Ask A Striking Writer

Episode Report Card
Grade It Now!
YOU GRADE IT
Ask A Striking Writer

Kutner: No, I don't think people are freaking out, I think people are certainly wary and concerned and, you know, what if the worst-case scenario happens. I think people are thinking about this, but I don't see that translated into the mood, at least this past week. People are very, like, fired up about this, I think, and passionate, and even though they recognize that it could become a long, grueling haul; I mean, people knew that as a possibility going into this. And like I said, you know, like if there's no movement in the next few weeks, you know, that mood could shift a little bit. But I think at least right now, no one -- people are ready to, to fight.

Sars: I was reading on United Hollywood -- like, three hours I spent reading all the comments -- there was a discussion about alternate distribution systems and so on. Has there been any discussion amongst your colleagues or on the line about alternatives of that sort? Or are you mostly focused on solving this problem right now?

Kutner: You're talking about if you would pursue, like, distributing our material elsewhere?

Sars: Right, or going through the internet, the -- whatever, Will-Ferrell-model type of stuff.

Kutner: I think people are definitely thinking about that a lot; I don't think there's anything in terms of action, but it's definitely like...a lot of us feel like the studios don't even want to deal with us, they don't even want to be in the business of paying creative people. So I think you're gonna see, at least you're gonna see a lot of people embarking on ventures on the internet. I don't know if it's necessarily gonna be for pay or not, although there are some models for that; I think you're definitely going to see people dipping their toes into that. I don't know if there's been a decision, or I don't think there's a feeling on behalf of the industry as a whole that we're just gonna sort of en masse do that, but I think you're going to start seeing more ventures of that taking on -- even if we reach a successful resolution soon on the strike, I think people are a little bit disenchanted with, you know, sort of their corporate bosses at this point, so for sure. At the same time, I mean, we are making a lot of money in TV and film -- I mean the industry as a whole, and if we can get some kind of piece of it, I think it's definitely still worthwhile for creative people to stick with that, and even with all the shit you have to put up with, you take someone who creates a successful show, and it's really satisfying, and they may not make as much money as people used to make on it, but they're still gonna do okay, and get to do what they really love to do and reach a lot of people, and you know, the internet is a great sort of wave of the future, but in some ways, still no replacement for reaching a few million people all at the same time. I mean, that stuff is changing, I think, with TiVo, and what they call time-shifting, where people are watching stuff on the network websites or on their iPods, or even just on their DVR without commercials later on --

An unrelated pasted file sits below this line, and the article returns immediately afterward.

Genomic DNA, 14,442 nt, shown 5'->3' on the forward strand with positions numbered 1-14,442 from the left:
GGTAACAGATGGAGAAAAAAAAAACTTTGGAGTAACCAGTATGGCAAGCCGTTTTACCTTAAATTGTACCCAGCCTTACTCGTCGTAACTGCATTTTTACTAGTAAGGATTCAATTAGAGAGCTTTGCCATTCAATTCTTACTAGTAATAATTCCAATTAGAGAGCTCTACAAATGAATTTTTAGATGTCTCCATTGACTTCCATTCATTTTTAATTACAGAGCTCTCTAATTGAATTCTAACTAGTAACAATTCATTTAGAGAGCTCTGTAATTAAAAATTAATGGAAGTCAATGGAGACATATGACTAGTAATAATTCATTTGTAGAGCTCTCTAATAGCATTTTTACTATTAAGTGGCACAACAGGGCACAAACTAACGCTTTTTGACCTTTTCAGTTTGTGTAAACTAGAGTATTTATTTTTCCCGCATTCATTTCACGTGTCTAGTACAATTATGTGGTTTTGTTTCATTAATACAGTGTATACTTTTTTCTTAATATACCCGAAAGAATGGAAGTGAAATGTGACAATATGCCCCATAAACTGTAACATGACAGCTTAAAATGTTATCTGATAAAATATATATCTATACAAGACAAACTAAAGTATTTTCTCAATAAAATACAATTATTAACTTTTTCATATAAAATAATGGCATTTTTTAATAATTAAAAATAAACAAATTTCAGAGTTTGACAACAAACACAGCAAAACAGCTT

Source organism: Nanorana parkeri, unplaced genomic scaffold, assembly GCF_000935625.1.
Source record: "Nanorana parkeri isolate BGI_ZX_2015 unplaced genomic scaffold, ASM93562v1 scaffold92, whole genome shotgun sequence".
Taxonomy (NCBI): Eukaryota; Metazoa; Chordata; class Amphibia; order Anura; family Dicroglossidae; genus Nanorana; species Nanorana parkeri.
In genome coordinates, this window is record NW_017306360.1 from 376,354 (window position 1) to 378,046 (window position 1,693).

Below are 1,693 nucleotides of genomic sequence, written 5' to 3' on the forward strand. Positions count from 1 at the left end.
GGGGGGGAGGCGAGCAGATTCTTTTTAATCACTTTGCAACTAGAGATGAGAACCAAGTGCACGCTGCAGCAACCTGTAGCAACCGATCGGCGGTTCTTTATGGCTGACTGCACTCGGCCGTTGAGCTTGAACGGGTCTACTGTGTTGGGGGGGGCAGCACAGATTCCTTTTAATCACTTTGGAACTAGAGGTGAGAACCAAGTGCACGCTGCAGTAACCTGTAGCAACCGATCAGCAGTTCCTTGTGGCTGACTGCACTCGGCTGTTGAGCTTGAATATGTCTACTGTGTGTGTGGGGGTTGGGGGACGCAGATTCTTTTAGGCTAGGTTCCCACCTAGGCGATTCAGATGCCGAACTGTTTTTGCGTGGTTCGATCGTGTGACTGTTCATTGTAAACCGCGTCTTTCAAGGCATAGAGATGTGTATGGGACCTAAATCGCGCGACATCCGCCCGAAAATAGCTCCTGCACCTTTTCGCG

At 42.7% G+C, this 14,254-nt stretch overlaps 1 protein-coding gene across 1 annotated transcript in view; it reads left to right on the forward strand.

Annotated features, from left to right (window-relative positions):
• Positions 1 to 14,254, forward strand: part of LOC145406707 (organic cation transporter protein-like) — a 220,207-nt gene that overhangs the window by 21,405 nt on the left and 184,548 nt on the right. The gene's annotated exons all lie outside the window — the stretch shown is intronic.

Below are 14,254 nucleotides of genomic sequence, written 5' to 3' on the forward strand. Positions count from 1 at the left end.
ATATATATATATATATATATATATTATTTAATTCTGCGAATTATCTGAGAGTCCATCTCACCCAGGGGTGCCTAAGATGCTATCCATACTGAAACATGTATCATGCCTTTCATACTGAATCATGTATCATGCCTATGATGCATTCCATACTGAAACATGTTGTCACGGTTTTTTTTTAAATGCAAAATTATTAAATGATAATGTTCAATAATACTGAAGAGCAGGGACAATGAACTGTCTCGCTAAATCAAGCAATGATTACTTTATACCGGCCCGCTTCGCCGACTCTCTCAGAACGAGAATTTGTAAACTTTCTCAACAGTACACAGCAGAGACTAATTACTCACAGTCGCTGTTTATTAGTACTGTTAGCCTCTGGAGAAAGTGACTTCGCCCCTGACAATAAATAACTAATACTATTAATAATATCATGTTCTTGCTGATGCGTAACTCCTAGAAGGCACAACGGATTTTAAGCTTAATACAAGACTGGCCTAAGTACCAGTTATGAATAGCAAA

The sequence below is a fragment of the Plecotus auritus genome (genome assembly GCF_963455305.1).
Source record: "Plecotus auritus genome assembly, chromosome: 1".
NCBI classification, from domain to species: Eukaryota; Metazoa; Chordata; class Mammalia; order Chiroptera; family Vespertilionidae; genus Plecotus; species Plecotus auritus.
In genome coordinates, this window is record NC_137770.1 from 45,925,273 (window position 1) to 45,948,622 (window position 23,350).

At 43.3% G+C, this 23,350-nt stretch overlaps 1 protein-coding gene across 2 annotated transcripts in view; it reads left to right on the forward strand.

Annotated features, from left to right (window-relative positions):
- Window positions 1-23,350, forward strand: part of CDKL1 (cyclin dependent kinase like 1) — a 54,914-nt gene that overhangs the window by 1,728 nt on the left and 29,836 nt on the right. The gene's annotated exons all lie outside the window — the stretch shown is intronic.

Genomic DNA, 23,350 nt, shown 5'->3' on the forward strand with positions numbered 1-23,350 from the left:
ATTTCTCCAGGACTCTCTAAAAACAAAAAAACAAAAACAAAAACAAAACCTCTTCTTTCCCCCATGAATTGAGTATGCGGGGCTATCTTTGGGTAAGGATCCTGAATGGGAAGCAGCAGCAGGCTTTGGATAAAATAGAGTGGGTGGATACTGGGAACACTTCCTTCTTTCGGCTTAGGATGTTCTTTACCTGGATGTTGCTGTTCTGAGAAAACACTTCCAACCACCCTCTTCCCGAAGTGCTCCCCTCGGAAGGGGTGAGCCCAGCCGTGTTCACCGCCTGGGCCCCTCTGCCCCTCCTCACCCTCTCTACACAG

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Mondo Extra